Oil Spill Crude Disaster

Dec 8, 2010 4:12 PM

Bromwich: There is no unofficial oil moratorium

NEW ORLEANS (AP) - The head of the federal agency that regulates
offshore oil drilling says the government is working as fast as it
can to issue new permits to resume drilling after April's Deepwater
Horizon explosion and denied claims from some in the industry that
an unofficial drilling moratorium remains.
"We are not slow-walking the applications in any way or for any
reason," Michael Bromwich said Wednesday, addressing a gathering
of oil and gas industry lawyers in New Orleans. "There is no de
facto moratorium."
Bromwich, head of the Bureau of Ocean Energy, Management and
Regulation, wouldn't predict how soon permits would be issued as he
answered questions during the International Offshore Oil and Gas
Law Conference.
"That's the 64 million dollar question for everyone," he said.
"It would be folly for me to try at this point, as we are
continuing to absorb the new rules, regulations and guidance, to
predict what those time lines will be. I will tell you that they
should be as long as it reasonably takes to make sure that
operators' applications are fully compliant. Whether that's 30 days
or 45 days or 60 days I really don't know at this point."
At the same conference, the co-chairman of a presidential
commission on the oil disaster called for the industry to police
itself by establishing a private sector "Safety Institute."
William Reilly, in remarks prepared for a midday speech, said
the commission's probe revealed a "cascade of bad decisions" that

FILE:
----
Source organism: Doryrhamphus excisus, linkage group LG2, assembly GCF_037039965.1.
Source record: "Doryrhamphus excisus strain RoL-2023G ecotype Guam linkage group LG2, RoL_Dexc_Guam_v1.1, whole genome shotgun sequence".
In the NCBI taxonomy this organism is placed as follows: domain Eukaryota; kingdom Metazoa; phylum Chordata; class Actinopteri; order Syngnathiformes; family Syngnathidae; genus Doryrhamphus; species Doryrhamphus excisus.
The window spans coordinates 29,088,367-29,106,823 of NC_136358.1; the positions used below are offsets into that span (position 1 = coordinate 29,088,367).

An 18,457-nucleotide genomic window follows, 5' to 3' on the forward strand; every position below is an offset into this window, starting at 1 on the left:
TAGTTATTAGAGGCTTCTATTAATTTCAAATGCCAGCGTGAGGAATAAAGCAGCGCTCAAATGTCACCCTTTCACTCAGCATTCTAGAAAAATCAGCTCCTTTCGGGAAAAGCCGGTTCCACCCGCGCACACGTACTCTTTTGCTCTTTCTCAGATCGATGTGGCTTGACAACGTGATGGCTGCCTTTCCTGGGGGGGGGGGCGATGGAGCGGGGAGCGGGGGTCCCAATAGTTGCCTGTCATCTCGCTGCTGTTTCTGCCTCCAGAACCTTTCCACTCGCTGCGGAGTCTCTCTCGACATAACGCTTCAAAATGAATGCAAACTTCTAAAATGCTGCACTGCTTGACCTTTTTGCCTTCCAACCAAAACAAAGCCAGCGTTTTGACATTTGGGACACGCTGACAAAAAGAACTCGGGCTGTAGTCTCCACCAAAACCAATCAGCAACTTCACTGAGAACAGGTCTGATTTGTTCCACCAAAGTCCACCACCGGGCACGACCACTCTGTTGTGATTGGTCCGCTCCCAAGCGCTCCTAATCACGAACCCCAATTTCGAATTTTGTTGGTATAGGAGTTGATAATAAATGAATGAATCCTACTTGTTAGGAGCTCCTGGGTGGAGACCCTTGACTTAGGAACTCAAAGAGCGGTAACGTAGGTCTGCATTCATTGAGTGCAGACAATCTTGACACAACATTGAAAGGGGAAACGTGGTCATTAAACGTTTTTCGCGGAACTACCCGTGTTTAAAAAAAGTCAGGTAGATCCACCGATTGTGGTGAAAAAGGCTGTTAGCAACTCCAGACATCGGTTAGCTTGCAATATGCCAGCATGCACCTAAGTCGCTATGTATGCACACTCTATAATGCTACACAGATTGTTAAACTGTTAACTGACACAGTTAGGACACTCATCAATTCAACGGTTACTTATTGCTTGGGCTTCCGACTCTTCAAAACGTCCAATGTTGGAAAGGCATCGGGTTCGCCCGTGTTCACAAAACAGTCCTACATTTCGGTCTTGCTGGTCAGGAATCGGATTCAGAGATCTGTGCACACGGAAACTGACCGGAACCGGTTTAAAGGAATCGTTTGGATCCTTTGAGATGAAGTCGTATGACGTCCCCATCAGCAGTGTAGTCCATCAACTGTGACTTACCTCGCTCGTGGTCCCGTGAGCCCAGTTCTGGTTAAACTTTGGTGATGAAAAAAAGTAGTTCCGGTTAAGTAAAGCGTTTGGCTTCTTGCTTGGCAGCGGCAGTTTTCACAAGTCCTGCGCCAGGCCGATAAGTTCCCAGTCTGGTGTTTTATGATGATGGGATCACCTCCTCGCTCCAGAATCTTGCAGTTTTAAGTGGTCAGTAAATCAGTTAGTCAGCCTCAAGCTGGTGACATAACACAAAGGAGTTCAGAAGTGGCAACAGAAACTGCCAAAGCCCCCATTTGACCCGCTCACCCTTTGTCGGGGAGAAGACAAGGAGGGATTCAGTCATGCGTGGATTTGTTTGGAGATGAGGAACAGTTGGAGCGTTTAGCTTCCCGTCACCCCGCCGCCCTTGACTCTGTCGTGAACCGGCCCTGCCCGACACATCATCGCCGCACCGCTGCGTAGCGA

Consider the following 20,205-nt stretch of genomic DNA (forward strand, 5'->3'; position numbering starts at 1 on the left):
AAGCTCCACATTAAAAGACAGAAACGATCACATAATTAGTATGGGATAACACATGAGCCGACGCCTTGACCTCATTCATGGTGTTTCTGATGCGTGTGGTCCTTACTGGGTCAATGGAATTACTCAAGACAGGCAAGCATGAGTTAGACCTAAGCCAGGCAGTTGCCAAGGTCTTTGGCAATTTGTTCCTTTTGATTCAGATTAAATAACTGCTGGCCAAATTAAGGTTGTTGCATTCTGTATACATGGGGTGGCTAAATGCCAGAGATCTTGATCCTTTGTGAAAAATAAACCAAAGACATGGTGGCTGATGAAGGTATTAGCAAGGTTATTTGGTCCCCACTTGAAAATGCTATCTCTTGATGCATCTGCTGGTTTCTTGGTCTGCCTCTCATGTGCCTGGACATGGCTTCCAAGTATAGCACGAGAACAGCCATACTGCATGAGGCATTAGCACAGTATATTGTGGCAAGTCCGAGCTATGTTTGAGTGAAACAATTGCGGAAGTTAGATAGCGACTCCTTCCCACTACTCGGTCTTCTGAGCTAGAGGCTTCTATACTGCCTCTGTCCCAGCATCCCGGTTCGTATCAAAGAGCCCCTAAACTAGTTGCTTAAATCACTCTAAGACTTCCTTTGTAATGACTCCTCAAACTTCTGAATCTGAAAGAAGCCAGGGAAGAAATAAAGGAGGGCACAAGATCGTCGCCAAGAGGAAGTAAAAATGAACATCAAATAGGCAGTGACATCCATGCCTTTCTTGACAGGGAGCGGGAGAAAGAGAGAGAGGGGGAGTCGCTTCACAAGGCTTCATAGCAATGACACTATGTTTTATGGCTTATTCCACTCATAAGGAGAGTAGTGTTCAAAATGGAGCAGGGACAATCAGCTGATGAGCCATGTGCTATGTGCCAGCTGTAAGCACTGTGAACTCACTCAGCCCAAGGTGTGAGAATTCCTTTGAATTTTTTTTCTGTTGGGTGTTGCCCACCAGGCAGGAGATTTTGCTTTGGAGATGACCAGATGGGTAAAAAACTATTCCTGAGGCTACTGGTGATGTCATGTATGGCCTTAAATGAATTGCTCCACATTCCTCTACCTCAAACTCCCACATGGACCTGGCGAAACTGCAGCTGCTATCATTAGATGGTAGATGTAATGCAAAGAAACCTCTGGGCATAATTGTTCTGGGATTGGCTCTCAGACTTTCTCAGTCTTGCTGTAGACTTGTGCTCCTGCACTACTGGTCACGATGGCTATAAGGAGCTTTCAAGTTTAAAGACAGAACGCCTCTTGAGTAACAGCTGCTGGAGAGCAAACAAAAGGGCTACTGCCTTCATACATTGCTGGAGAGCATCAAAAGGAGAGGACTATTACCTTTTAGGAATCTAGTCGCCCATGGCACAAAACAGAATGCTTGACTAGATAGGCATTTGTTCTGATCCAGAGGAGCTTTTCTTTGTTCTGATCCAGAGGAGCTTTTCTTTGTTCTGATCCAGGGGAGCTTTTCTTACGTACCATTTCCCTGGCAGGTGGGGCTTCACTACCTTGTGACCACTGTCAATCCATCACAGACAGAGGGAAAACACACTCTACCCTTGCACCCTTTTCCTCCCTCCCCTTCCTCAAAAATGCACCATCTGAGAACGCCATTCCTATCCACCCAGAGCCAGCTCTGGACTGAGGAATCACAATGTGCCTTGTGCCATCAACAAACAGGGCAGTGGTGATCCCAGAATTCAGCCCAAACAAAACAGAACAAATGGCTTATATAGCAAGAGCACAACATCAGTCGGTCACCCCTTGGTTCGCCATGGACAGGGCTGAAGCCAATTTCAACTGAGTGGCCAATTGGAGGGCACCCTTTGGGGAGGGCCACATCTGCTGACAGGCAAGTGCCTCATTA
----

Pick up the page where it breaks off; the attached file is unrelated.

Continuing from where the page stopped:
led to the disaster. He added that there is widespread belief that
BP, Haliburton and Transocean made "breathtakingly inept"
mistakes.
"There is virtual consensus among all the sophisticated
observers of this debacle that three of the leading players in the
industry made a series of missteps, miscalculations and
miscommunications that were breathtakingly inept and largely
preventable," Reilly said.
Reilly, head of the Environmental Protection Agency under
President George H.W. Bush, said the industry has been innovative
in developing technology and techniques for deepwater drilling.
"Yet the very same players have been remarkably passive in terms
of developing a response capability equal to the task and seemingly
indifferent about developing an industrywide safety culture needed
to prevent such fiascos."
His proposed Safety Institute would be created by private sector
chief executives. While stressing the need for continued reform of
the regulatory process, Reilly said the Safety Institute should be
formed to ensure that best safety practices are being followed in
engineering and operation of rigs.
Failure to prevent another Deepwater Horizon type of disaster
likely would result in a public uproar. "The interest group that
could most threaten the future viability of offshore drilling is
the oil and gas industry itself," he said.
Reilly stressed that he was expressing his own opinions, noting
the presidential commission's findings are due to be reported in
January.
Earlier, Bromwich said his agency is working as fast as it can
to issue permits under new safety regulations adopted since the BP
oil disaster in April killed 11 workers and sent millions of
gallons of oil spewing into the Gulf of Mexico. He said his
revamped agency, formerly the Minerals Management Service, has
shifted personnel and resources to work on new permits.
Bromwich said new guidance to help the industry comply with
those regulations will be issued as early as this week.
The Obama administration imposed a drilling moratorium after the
Deepwater Horizon disaster. The moratorium was lifted in October
but industry watchers note a lack of new permits issued since then.
Bromwich outlined the decision-making leading to lifting the
moratorium. He said the decision came only after the administration
was certain the leak was stopped so containment resources would be
available in case of another accident, that containment technology
had improved and that new regulations were in place.
Still, Bromwich said his agency has been under great pressure as
it works to issue permits, including adapting to new regulations
while evaluating the agency's role after a complete revamp. The
former MMS was touched by scandal arising from lax oversight and a
cozy relationship with the oil companies it was supposed to
regulate.

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